Other creatives set unrealistic expectations for themselves about what time and space they need to do their work. This can come from a couple of different directions, each creating its own delimas. One is overestimating time and space required. Some think they need huge blocks of time and space to do any work - I’m talking about wanting to be able to set weeks or months aside to do specific types of work at the exclusion of everything else. “ If I don’t have this huge chunk of time, it’s impossible to do my work.” They have an all or nothing mindset about the time and space they need to do their work. Of course some are able to create big chunks of time for themselves through sabbaticals, leaves of absence, residencies and other strategies. These opportunities can be transformational for creatives because they do allow time and space for deep exploration, experimentation and development. But for most creatives it is not feasible or practical to make time or space this way consistently. I coach them on thinking through other options they might create for themselves besides having all of the time and space or nothing. The other way that unrealistic expectations can get in the way of creatives doing work is underestimating how much time and space required to do the work. For example scheduling an hour or two to do something that actually takes four hours. (Confession: I still fall into this trap sometimes!) Or committing to a tight schedule that requires jumping from one type of work to the next without space to be prepared or get into the right mindset for the work to be done next. Underestimating time to do our work and the space we need to give ourselves can be really detrimental to the quality of our work, energy and mindset. I find myself working with clients at all stages of creative careers to help them become more aware of and realistic about how much time and space they truly need. And I continue to work on it for myself as well!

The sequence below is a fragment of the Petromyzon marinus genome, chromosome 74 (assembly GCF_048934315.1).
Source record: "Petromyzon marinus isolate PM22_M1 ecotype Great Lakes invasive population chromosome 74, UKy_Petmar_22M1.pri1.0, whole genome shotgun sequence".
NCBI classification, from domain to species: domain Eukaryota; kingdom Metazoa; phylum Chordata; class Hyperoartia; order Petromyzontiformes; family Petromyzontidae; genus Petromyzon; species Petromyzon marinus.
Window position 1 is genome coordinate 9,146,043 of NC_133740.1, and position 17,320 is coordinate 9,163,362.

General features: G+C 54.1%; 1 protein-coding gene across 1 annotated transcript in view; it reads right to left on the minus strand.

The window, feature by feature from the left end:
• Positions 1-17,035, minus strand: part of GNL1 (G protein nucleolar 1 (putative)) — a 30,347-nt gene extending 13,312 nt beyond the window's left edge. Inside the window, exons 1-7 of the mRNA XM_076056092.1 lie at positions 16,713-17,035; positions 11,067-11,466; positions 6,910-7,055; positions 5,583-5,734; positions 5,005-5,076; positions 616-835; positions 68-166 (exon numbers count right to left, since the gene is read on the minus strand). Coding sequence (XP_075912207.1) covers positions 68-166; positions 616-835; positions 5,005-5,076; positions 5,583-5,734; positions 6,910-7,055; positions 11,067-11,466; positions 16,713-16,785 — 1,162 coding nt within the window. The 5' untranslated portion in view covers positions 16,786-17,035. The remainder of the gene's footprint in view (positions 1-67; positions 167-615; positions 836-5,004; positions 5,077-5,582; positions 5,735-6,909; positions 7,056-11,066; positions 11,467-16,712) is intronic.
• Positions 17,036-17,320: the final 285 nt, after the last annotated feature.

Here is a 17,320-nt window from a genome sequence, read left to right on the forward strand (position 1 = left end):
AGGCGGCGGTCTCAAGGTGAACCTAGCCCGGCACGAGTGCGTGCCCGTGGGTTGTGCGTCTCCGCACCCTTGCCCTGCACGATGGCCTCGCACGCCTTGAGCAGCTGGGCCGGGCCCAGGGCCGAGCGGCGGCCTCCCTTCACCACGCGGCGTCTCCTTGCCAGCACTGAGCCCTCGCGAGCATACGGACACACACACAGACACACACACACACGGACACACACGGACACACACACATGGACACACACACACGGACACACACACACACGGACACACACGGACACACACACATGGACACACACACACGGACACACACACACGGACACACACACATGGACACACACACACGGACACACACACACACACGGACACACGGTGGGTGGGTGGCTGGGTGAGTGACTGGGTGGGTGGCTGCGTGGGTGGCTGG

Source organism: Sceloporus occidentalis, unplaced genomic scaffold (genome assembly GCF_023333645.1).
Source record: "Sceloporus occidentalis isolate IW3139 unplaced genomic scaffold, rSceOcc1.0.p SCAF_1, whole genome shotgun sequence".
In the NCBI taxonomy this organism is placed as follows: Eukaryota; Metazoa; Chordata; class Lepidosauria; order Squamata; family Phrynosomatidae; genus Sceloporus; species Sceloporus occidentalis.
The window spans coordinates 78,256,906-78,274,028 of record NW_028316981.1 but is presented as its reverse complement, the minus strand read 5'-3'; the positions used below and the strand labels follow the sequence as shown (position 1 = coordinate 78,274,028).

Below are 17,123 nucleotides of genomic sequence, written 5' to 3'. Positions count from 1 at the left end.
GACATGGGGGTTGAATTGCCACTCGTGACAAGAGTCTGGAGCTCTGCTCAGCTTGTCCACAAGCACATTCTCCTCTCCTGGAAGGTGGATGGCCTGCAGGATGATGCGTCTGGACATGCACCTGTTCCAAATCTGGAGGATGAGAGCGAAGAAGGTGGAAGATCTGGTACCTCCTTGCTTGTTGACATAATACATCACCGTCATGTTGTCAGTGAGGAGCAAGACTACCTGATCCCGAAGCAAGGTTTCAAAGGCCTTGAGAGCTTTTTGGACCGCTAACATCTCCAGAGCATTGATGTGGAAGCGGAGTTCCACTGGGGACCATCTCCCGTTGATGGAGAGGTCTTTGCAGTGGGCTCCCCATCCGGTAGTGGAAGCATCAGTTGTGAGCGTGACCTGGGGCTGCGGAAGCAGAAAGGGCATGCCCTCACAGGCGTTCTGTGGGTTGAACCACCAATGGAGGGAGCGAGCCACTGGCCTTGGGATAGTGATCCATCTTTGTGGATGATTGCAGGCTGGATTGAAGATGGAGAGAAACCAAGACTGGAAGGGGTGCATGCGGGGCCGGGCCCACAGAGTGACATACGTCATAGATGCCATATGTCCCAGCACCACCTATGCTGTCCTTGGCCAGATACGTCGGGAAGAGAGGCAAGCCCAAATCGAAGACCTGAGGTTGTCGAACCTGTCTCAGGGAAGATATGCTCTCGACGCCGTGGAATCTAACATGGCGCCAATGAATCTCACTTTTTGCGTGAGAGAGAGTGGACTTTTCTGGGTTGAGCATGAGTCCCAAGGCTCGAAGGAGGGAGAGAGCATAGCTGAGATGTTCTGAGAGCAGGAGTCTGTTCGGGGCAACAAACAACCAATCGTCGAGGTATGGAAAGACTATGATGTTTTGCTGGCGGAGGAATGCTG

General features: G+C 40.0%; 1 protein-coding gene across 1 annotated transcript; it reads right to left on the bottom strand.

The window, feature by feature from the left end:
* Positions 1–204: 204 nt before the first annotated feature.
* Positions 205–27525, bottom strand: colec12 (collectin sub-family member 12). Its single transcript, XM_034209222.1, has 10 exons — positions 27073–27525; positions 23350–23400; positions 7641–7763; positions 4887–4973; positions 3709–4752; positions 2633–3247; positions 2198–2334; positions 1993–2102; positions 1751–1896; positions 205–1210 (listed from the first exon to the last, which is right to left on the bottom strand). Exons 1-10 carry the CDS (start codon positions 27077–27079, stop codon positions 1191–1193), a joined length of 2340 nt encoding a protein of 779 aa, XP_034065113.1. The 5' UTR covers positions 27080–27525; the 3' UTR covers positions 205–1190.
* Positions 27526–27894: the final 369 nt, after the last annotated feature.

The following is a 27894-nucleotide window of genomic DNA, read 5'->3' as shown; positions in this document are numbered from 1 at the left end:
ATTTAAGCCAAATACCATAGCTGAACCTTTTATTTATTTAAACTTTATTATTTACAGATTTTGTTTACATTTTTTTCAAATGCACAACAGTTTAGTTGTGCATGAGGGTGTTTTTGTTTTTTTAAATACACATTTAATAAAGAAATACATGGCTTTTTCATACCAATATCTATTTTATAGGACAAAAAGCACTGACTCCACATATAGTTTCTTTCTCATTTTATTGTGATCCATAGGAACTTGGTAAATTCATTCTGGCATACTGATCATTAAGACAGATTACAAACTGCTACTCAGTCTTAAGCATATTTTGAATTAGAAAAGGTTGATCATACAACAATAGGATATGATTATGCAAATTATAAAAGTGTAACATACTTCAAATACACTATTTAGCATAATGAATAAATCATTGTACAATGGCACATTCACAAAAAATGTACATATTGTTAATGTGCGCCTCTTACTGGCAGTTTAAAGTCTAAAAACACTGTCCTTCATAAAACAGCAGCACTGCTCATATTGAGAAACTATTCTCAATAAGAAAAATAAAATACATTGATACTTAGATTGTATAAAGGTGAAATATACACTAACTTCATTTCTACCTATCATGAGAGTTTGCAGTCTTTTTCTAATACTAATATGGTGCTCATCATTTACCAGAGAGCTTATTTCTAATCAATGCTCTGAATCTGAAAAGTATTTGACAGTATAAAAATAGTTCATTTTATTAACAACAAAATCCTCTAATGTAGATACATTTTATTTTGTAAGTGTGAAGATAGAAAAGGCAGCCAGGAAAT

What does making time and space for your work as an artist or creative mean to you?

So how can artists and creatives get a better handle on making and maintaining time and space for their creative work?

Here are a few prompts to think about:

Set time aside consciously.

It might sound obvious, but trust me it is a game changing move to allocate specific blocks of time in your calendar to do your creative work and then schedule other things around that. If you aren’t setting time aside consciously, you are leaving your time up for grabs. You will be left scrambling to do your work in the scraps of time left.

Take care to consider the different aspects of your work when blocking time. For example, hands-on making vs administrative tasks, vs promoting your work vs applying for opportunities or funding are very different types of work that demand different focus and mindset and energy.

What times of day or day of the week are you at your peak to be your most focused and productive for the types of work you need to do?

Think beyond the day or week.